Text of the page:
On the 24th March 2021, Maldives Fisheries Minister, Zaha Waheed, announced that the government is conducting intensive talks to end the nation’s 11-year ban on shark fishing. In response to a question from a member of the People's Majlis Economic Committee Minister Waheed reportedly said shark fishing “presents a profitable revenue-generation strategy for the state.”

Thankfully, concerned stakeholders were quick to respond, banding together to inform the government using a scientific and economic approach to the importance of living sharks in our oceans. This group originally consisted of around 50 local stakeholders - including NGOs, dive centres, and some of the country’s most influential tourism operators - who all signed a joint statement to government ministers demanding they reconsider their plans. And the list of undersigned has since grown, with almost 60 international organisations also joining the call, including ZuBlu.

Commercial shark fishing in the Maldives began in 1970 and was banned in 2010 - along with the sale and export of all related products - following a decline in shark populations. Since then, sharks have become increasingly valuable to the country as a tourist attraction, with divers flocking to the island nation in search of whale sharks, hammerheads, tiger, threshers, and more.

Shark as one of Maldives main tourist attraction
Shark as one of Maldives main tourist attraction

Unfortunately, elsewhere in the world, the practice of shark fishing has been proven to reduce tourism, the Maldives' main export. A 2009 study by researchers at James Cook University, estimated that a single grey reef shark was worth $3,300 in tourism, compared to just $32 once caught. Likewise, a 2018 paper led by The University of Western Australia, suggested that illegal fishing and reduced shark numbers can cause economic losses of US$24 million to the local dive tourism sector.

Sharks also sit high up on the food chain and are responsible for maintaining a healthy balance within ecosystems. In fact, another paper published in the Journal of Animal Ecology, concludes that a healthy shark population is critical for some underwater environments to recover from environmental damage. As the ongoing climate crisis nears its tipping point, supporting natural healing processes such as this couldn’t be more critical.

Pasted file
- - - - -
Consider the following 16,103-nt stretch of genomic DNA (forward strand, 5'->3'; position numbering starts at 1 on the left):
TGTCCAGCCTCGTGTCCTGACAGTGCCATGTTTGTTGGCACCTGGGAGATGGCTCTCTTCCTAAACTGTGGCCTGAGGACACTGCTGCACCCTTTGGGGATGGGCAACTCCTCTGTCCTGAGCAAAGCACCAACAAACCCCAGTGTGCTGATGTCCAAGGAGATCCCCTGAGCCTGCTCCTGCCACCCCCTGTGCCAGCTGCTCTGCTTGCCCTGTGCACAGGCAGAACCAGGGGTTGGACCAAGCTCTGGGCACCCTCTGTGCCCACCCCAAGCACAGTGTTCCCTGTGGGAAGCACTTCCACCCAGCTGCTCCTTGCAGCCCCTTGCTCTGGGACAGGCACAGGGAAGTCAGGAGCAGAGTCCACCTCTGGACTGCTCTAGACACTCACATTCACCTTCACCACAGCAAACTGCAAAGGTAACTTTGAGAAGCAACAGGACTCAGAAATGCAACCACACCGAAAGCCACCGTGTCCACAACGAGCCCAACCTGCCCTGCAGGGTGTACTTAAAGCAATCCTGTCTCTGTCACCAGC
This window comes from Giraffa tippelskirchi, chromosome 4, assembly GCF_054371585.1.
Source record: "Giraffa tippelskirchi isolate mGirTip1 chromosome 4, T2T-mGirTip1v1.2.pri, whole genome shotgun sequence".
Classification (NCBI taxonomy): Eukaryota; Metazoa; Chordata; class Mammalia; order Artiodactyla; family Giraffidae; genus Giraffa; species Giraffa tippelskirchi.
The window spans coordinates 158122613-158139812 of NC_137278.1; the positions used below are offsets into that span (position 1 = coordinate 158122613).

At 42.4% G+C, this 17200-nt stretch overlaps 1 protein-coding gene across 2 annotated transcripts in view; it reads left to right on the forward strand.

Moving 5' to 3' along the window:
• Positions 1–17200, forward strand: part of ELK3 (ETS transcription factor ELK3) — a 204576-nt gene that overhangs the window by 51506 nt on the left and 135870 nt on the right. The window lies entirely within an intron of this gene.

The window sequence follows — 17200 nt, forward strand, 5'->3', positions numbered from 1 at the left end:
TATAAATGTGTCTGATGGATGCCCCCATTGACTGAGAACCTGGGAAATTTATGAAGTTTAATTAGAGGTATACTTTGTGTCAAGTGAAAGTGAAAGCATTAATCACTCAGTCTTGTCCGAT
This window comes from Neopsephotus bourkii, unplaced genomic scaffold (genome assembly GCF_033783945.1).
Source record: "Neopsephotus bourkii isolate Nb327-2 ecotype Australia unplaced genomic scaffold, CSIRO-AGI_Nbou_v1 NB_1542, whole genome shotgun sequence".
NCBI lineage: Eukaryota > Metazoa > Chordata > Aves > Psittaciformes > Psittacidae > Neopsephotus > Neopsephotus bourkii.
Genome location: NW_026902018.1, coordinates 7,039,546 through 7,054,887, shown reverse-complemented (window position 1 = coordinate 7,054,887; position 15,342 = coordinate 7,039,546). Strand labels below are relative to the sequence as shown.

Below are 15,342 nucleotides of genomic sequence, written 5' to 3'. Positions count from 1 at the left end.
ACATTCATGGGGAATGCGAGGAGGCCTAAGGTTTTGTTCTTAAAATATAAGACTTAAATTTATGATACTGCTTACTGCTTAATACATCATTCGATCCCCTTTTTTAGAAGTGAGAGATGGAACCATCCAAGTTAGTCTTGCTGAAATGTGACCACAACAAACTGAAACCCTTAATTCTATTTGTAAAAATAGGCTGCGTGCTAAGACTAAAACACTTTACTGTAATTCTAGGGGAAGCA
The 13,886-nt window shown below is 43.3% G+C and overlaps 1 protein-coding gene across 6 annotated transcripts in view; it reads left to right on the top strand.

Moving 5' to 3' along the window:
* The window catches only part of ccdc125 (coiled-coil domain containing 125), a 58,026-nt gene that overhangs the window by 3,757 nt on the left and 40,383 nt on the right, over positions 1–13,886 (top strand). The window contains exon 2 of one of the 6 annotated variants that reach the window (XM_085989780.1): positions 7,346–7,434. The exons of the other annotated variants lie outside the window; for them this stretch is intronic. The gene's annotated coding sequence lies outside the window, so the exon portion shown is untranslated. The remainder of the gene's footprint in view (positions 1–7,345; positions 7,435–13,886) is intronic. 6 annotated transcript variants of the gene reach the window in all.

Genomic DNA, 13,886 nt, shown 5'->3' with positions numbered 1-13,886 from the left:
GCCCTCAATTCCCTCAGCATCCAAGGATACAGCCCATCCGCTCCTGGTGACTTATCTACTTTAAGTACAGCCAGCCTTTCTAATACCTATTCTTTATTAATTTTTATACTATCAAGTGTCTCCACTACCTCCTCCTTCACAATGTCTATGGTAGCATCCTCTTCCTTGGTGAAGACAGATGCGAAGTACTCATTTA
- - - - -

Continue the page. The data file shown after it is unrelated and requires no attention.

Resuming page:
“very few countries implement shark conservation. Since it is a means to generate profit we don’t have to limit ourselves. [We can] open [shark fishing] as a managed fishery for a certain duration and fish without endangering the shark population.”- Zaha Waheed, Maldives Fisheries Minister

Sadly, as slow-reproducing animals, sharks are particularly vulnerable to stressors such as fishing. And, as an expansive island nation, effective monitoring and regulation of the fishery would present an insurmountable challenge. 

The joint statement urges authorities to “give serious consideration to the fragility of the balance of nature in the Maldives,” suggesting that “as a nation of 99% water and 1% land, the health of the ocean is vital for its survival.” It also highlights the continuous need for safeguarding due to threat multipliers such as the climate crisis, economic downturns, and the COVID-19 pandemic.

Alongside the joint statement, a petition started on the 25th March, just a day after Waheed’s comments, has already exceeded its original target of 15,000 signatures, showing a shared concern amongst travellers, ocean-enthusiasts, and the general public. 

To do your part, please sign and share the petition at change.org 

ZuBlu is strongly committed to opposing any lifting of the ban on shark fishing within the Maldives, and we will keep you updated as this campaign continues.